Three professional fields will gain from this important book by Professor Stebbins: ( 1 ) social-role theory of sociology and social psychology; (2) leisure studies in which both content and meaning of participation are present; (3) institutions, especially educational, that deal with the arts, science, and recreation. The general reader, less concerned with technicalities, will find here a fascinating account; although we are not all amateurs in theater, baseball, or archaeology. Millions on our continent and others have enough time now to turn, with more or less seriousness, to the pursuit of "free time" activities. As to sociology as a whole, important analyses of social roles · I I



were made by R. E. Park, E. T. Hiller, George Mead, E. W. Burgess, and Pitirim Sorokin. Well-known are Ralph Linton's anthropological formulation of "social role, " W . Sombart's study of the bourgeoisie, Czarnowski on the hero, Klapp on the fool, Frazier on priests and kings (in The Golden Bough), Simmel on the stranger and the poor, Michel on the political leader. Florian Znaniecki's classic, The Social Role of the Man of Knowledge, notes that, "From the sociological point of view, the primary matter about an in­ dividual is his social position and function, and this is not a manifestation o f his nature, but a cultural system he constructs with the help of his milieu, seldom creating, usually copying it from ready models . ' ' Therein lies Stebbins's valuable percep­ tion of the amateur within a cultural relationship - the "professional-amateur-public system" (P-A-P) - and the con­ struct of seven functional links between the amateur and the other components of P-A-P. Although the systematic study of leisure is still a young field, one might by now expect a refined set of studies on the roles of those who participate in physical, intellectual, social, aesthetic, civic, or other forms of activity. Indeed, is some form of less­ than-professional commitment not at the heart of participation in "leisure?" Perhaps we remain too busy refining that um­ brella term itself, and we are too engrossed (especially in the Western societies and Japan) in drawing correlations between participants and such factors as education, income, sex, oc­ cupation, and residence. The most massive of our statistical reports on leisure (The Use of Leisure, edited by A. Szalai, 1 973) covered twelve nations and some thirty thousand persons on such items as what they did within a twenty-four hour period, with whom, for how long, and so on. Mihavilovich of Yugoslavia has surveyed the leisure of Zagreb. But even his in­ tensive study of women is more a statistical than a social­ psychological document. Govaerts of Belgium has a book on women in leisure, but from the point of view of their activities in relation to freedom of action. Swedner at Lund is known for



relating leisure to cultural concepts and changes, as in his work for the Council of Europe. Parker in England is concerned with relationships of work to nonwork values. Even Dumazedier, our leading scholar of leisure patterns, has not gone into socio­ psychological depth in his valuable analyses of leisure attitudes, characteristics, and functions. The "roles" he discusses in his Sociology of Leisure (pp. 169- 173) are those of the research worker, cultural expert, administrator, and politician - none of them considered as participants in leisure processes . Our socialist colleagues are skillful in analytic and statistical work, but inclined to enlarge it into ideological positions rather than to subsume the data into behavioral patterns. Thus, Stebbins's contribution to leisure theory fills a major void. His use of interviews in three areas of leisure activity to draw larger constructs would, I suspect, have delighted Max Weber (a master of the construct as a tool), Florian Znaniecki (master, with W. I. Thomas, of the case study), and Oscar Lewis (exponent of a humanistic methodology in an­ thropology). There have been, of course, many discussions of "amateur" and "professional" within the arts, as in the lamentably defunct Arts and Society, from the University of Wisconsin. The in­ creasing literature in the "sociology of sport" frequently touches upon "amateurism, " recently in response to the suspect economic patterns and motivations of university sports. A more academic and perceptive approach will be found in papers of the research commission on sports that is an integral part of the International Sociological Association, or in proceedings of scientific congresses on sport that take place during the Olympic Games (Sport in the Modern World- Chances and Problems, Springer-Verlag) 1973, papers from the Munich Games) . Archaeologists and anthropologists have long been concerned with vandalism in the field by " amateurs, " but those thiefs and desecrators do not qualify for Stebbins' s use of the term. America has recently become even more dramatically aware of this breed from the King Tut Exhibition. In contrast to the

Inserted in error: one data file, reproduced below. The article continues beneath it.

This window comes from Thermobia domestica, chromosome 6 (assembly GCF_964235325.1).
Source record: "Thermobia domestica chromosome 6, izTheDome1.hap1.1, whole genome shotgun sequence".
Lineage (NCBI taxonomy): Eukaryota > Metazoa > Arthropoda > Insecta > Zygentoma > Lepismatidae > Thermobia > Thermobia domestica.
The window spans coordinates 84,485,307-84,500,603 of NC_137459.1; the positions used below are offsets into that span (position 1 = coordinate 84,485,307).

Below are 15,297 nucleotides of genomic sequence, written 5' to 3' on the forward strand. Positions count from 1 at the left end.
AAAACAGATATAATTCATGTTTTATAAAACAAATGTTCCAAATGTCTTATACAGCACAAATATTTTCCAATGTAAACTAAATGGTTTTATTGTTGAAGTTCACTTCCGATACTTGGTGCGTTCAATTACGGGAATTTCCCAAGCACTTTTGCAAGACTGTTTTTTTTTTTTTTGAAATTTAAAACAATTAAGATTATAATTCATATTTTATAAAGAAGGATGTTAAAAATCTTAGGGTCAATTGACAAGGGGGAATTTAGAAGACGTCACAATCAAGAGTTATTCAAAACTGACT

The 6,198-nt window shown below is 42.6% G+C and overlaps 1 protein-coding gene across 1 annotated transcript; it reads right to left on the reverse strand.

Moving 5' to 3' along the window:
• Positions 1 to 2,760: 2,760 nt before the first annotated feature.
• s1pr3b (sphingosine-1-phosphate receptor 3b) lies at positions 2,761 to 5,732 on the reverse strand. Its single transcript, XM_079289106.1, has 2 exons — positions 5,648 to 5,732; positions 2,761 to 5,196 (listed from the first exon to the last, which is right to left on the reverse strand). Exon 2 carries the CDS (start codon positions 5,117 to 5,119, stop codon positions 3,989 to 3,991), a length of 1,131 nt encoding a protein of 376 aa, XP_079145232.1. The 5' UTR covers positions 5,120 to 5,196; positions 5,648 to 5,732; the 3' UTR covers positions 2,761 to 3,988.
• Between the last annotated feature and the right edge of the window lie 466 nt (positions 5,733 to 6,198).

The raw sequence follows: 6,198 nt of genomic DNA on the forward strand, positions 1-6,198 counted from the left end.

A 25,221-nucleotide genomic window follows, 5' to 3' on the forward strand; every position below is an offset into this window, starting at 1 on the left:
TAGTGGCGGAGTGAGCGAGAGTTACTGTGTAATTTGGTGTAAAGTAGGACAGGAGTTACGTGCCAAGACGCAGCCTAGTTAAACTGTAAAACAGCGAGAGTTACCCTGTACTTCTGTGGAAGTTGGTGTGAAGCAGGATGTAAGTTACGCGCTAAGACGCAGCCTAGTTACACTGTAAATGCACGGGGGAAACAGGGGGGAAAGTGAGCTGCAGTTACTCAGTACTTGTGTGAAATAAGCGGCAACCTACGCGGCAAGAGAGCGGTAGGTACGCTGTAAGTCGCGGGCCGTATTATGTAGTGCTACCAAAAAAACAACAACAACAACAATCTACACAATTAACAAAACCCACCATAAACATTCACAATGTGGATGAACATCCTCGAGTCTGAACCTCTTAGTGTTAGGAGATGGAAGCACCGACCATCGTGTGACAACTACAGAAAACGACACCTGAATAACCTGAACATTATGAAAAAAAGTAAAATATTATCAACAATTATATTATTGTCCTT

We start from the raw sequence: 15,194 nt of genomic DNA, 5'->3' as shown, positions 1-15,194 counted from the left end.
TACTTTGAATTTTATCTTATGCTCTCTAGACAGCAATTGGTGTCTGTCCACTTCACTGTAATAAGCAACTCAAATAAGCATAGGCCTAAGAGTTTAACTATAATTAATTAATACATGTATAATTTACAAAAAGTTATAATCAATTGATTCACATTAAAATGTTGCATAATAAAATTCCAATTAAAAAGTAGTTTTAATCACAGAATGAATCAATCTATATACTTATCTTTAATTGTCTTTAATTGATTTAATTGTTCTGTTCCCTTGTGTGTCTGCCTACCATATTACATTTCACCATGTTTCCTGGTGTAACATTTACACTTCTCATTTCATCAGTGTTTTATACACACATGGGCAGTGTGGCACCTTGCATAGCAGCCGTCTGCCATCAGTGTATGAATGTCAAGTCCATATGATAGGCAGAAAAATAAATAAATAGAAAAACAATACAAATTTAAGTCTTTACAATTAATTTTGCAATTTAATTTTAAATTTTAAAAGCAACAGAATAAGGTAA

theater and baseball professionals, the professional ar­ chaeologist relies considerably on the genuine amateur - "a trained and committed source of help in the field and the laboratory, " as our author observes. Many large questions remain as the result of Stebbins's work, and he would be first to recognize and expand upon them: should the preparation for leisure (as for preretirement) not dif­ ferentiate between the amateur, the hobbyist, and other degrees of serious endeavor? How can leisure "counselors" use these dynamic descriptions of leisure roles? Can the P-A-P concept be applied to volunteerism and community participation in such areas as confict resolution, urban rehabilitation, improvement of welfare and health services, or the political process in general? Now as Professor Stebbins moves into his expressed interests in astronomers, magicians , and other amateurs who are ''serious about their leisure and therefore misunderstood by those of their associates - friends, neighbors, relatives, workmates - who participate only in popular leisure," his work in this p olyphonic pioneering book will itself be taken seriously by social role theorists, leisure educators, leisure policymakers, arts and science institutions, as well, we trust, as by his great university and country. Max Kaplan Director, Leisure Studies Program University of South Florida

If I were forced to identify a date on whkh the project reported in this book commenced I would have to select a day early in January 1 974. For it was during that month that I began the library research that led eventually to a paper on amateur musi­ cians, which was to be presented at a conference the following spring. Having been in amateur music most of my life (except for a two-ye